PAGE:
If a one-cell creature responds in like manner to a threat, well, but we can not really see this through our microscopes. Neither can we see the tree shudder in pain as the ax-blade carves into it. So we can think of the ant as having imminent awareness of its own life only because it responds to a threat in a manner similar to the way we know we would, were we to be impaled. And that, of course, is why we feel something akin to pity when we watch the ant die, pierced by our needle.
Yet this still remains only an assumption on our parts. We don’t really know what the ant feels. We don’t have the slightest idea of its experience of this threat, this now inevitable demise. After all, this we do know, that the ant cannot know that its demise is inevitable. We can grant it pain, and we can grant its responding to a threat; but this threat could only be “perceived” – if one could even call it that – in the most vague and general way. We knows this, because in order to recognize a threat as potentially fatal, an intelligence has to be able to make a reflexive connection between three significations: “living“; “intervening threat”; “not living.” Even if it could connect the first two significations, it could never make any connection with the third. What could “not living” possibly “mean” to an ant? And how would this happen?
It is not enough to say here that “not living” is the signification of an abstract idea; in fact, the odd thing here is that it is no idea at all. It’s a negation; within its temporal and spatial domain, living does not happen; there is no possible intelligence there capable of having any ideas, there is no known entities to have any ideas about. While its own occurrence is possible (indeed, inevitable), once it occurs, possibility comes to an end. Its potential is not realized; it cancels out all potential. To die is to enter the realm of the impossible.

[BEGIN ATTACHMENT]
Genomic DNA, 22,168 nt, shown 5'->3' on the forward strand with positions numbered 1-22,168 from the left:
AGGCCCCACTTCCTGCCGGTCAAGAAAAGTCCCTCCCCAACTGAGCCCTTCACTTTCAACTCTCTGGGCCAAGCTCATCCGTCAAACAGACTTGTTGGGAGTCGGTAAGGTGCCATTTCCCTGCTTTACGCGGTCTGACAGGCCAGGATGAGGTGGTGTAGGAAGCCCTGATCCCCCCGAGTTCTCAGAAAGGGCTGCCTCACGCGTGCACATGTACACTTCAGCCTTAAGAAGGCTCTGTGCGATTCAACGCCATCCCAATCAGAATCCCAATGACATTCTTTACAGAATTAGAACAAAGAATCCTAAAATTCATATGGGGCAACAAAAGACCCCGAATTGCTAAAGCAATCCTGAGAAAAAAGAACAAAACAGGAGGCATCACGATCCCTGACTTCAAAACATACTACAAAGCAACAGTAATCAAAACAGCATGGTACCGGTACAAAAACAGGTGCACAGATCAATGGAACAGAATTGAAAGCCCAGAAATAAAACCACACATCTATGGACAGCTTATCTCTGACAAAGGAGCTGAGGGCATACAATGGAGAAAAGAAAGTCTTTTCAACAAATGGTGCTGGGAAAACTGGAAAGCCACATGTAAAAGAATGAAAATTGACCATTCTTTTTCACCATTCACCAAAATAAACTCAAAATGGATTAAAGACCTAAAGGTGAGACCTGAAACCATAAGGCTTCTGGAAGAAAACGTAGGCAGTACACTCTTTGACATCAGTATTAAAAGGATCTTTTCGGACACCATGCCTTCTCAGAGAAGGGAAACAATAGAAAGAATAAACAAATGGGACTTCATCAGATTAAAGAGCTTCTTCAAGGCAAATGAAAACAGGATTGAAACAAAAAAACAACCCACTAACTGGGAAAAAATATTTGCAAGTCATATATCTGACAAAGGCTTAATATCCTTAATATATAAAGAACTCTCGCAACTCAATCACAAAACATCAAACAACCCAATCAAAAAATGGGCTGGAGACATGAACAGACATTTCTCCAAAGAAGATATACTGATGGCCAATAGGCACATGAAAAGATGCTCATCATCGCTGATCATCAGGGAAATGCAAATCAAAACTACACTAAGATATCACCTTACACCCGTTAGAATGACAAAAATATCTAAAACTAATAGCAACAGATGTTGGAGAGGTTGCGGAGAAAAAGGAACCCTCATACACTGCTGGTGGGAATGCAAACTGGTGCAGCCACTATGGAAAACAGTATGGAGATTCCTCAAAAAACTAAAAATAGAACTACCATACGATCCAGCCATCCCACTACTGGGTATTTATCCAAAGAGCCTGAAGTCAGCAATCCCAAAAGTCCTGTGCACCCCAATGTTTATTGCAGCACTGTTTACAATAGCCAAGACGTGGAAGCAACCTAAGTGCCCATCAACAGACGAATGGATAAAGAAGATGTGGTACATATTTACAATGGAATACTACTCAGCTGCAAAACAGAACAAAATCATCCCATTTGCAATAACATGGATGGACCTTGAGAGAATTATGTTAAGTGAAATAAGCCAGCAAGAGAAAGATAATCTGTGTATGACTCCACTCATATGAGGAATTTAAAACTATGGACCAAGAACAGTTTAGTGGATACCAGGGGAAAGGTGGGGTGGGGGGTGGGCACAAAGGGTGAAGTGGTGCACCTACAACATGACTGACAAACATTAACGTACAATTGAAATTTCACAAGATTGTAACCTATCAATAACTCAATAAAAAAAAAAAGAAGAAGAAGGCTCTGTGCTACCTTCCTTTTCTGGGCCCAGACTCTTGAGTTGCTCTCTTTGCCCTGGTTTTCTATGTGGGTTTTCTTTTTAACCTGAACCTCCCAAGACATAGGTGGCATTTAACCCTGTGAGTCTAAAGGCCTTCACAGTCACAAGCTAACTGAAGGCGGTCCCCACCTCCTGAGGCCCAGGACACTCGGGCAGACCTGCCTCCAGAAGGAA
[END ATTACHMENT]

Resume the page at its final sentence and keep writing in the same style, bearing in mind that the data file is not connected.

Humans have a very difficult time thinking about this, their inescapable future as suddenly becoming impossible; What could it possibly mean? “A hundred years from now, whatever else happens, I will be impossible by then.” A sentence the grammar of which appears silly, even absurd; yet it happens to be as true a sentence as any making claim on a future reality, for any human speaking it. The individual human dies, and thus becomes impossible. No wonder so many believe in an “afterlife”! If my future is impossible, how could I ever have been born?
Well, of course, accidents happen. It always strikes me as comical, the enormous amount of ideological babble spewed across eons and continents, from innumerable humans asserting that human life and intelligence could not occur by accident. Why not? Those making the assertion seem to feel the assertion itself answers the question, but that’s not even begging the question, that’s simply ignoring it.
Human death is a function of our animal nature; thus, to the greater extent, it must be the same as that of other animals. We can narrow this classification a little, by remembering that we are a certain species of primate, all of whom are mammals. Thus, like it or not, we will die as all primates die. Our blood pressure rate soars or drops; our heart beats rapidly as though escaping the confines of our chest – or it ceases all together. Our breathing becomes an irregular, choking gasp. Sometimes our mouths fill with blood, sometimes their mucous membranes dry out and crack. We know that it will become difficult to focus our vision at the last, because the dying person’s gaze becomes fixed and non-responsive to light. We will either feel so much pain that life becomes intolerable, or we will feel nothing at all.